Taxify Rebrands to Bolt as it Seeks to Solve Transportation Problems


The leading European on-demand transportation platform was launched five years ago with a mission to make urban transportation more convenient and affordable.

Taxify, the Estonian ride-hailing company recently rebranded to Bolt as it seeks to bring the brand identity in line with the company’s broader vision of transportation that has expanded over the last few years.

“Our new name ‘Bolt’ stands for fast, speed and efficiency, and that’s one of our basic goals in solving the transportation problems,” says Shivachi Muleji, Bolt’s General Manager for East Africa. This is exactly what the experience of getting around in a city should be, be it by car, scooter or public transport.

Bolt also gives the sense of electricity, of something fast and efficient. Commenting on this, Shivachi says the future of transportation will be electric.

Bolt users will not need to take any action as the app will update automatically. The functionality and ease of use however remains the same.

Initially, the ride-hailing company started with taxi dispatch solution in different cities across the globe with the objective to make transportation more convenient and affordable.

Today however, Bolt has grown in leaps and bounds to become the leading provider in the markets it serves.

“Over the past five years, we have seen growth across different countries and continents. Today, we are in more than 100 cities in more than 30 countries globally,” says Shivachi.

The suit of products has also expanded quite significantly from ride-hailing, with cars and motorbikes, Tuktuks in Tanzania to scooter sharing in Western Europe.

The managing director says the growth and change of name came very naturally since Taxify denotes only vehicles, but it has expanded beyond that.

Bolt however remains an independent company, focused on its riders and on providing the best service that is affordable and reliable.

Why Bolt?

According to the managing director, there are many factors that set Bolt apart from other providers in the industry. To start with is our affordability, which does not come with the expense of the driver. “We are affordable because our commission is lower than anybody else in the market,” he reveals, adding that, “The Company only takes 15 percent commission allowing riders to take home sensible income.”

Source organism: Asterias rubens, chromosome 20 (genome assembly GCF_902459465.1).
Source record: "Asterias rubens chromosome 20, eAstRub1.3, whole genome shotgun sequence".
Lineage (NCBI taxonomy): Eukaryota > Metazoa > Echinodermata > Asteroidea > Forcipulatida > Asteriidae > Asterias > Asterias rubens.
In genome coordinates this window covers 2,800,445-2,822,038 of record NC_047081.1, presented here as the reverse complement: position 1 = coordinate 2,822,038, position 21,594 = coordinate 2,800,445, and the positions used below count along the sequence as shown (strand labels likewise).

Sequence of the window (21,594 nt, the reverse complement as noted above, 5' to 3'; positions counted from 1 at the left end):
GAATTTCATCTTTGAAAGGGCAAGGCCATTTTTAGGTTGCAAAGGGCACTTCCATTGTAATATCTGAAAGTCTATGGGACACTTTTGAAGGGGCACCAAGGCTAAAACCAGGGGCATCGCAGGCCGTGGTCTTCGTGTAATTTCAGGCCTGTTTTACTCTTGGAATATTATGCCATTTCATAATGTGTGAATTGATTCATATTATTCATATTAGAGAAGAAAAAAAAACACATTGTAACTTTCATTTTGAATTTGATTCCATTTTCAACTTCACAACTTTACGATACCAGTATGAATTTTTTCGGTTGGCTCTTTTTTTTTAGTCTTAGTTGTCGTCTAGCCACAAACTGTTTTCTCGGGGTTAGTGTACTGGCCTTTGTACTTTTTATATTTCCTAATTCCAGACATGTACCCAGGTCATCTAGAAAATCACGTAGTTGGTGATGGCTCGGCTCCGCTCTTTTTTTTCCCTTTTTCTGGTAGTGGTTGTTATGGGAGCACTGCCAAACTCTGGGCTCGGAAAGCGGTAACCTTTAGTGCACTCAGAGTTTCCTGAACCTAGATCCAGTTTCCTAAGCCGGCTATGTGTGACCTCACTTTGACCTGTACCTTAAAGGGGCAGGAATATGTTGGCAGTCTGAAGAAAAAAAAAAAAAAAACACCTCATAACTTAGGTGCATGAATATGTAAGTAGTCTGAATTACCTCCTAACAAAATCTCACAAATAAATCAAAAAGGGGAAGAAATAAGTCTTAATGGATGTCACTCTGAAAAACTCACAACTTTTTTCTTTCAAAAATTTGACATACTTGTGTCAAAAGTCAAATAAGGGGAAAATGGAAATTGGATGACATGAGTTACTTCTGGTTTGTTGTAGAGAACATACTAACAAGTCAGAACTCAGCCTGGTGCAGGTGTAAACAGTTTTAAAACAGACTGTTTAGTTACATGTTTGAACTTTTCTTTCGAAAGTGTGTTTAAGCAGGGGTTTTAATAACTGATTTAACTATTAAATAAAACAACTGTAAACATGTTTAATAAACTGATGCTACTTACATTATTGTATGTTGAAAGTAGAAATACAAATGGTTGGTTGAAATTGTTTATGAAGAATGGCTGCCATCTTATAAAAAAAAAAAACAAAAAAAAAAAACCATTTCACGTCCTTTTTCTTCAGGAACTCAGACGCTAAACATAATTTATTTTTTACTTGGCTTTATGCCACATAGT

Secondly is Bolt’s focus on safety. In this regard, it is always building solutions to ensure customer safety. In 2018 for instance, it installed and SOS button within the driver application, which plays a major role in case they get into an unsafe circumstance. “By pressing on the button, a security team, an ambulance or a rescue team is dispatched within 5-10 minutes depending with the nature of the circumstance.

The leading European on-demand transportation platform also works very closely with law enforcers, and urges people to report any safety cases to the police.


Bolt has grown rapidly over the last five years. Shivachi reveals 15 months ago, it was only in Nairobi, and had a team of about 10 people. Today however, the ride-hailing company has expanded its product range from one to about seven including Bolt Go and Bolt XL.

It has also expanded its presence to Mombasa, as well as its regional footprint to Uganda and Tanzania.

“Generally, we think of East Africa as a place of full potential, and we believe there is a lot more we can do to solve transportation problems in the region.”

Electric scooters

Shivachi notes that every region has its own innovations that make sense. For instance, bodabodas are considered the scooters of East Africa as they are fast, efficient and affordable.

Electric scooters on the other hand make sense for the European market and the company is currently working on expanding the scooter sharing service across a number of European cities.

However, the theme of electric feature could impact East Africa without going to the line of electric vehicles and scooters. For instance, there are innovations coming out of Rwanda such as electric bikes, and this makes sense for the market. “We will continue looking for these kinds of partnerships to make the cost of moving around fast and efficient.”


According to the managing director, East Africa is an amazing place to operate in, despite there being many challenges that need to be addressed.

When ride hailing came to East Africa, the narrative was that it was here to replace the tradition taxis. But now we see a more open regulatory landscape. Regulators and stakeholders are more open to having conversations with ride hailing companies. That’s a good thing because it sets the stage for more healthy innovations.  The hurdle with stakeholders and the government has so far been crossed.

Currently, we are at a stage where people are willing to have discussions about how ride-hailing impact transportation, and how it helps to solve problems?

From a market perspective, East Africa has a lot of transportation challenges, and there is a lot that needs to be done especially infrastructure-wise. Four years ago for instance, Nairobi had four million people, and the number has increased to six million today. The pace of infrastructural growth does not match the growth of the cities. Ride hailing therefore becomes a necessary solution in this market. We think of ourselves as fitting within the ecosystem of solutions.

Going forward, Bolt plans to remain committed to its core principles, its customers, as well as to the markets it operates in since there is a lot of potential.

“We are happy to be in East Africa because it is a big market, and in our own small way, we will continue to help solve the transportation problems in the region,” concludes Shivachi.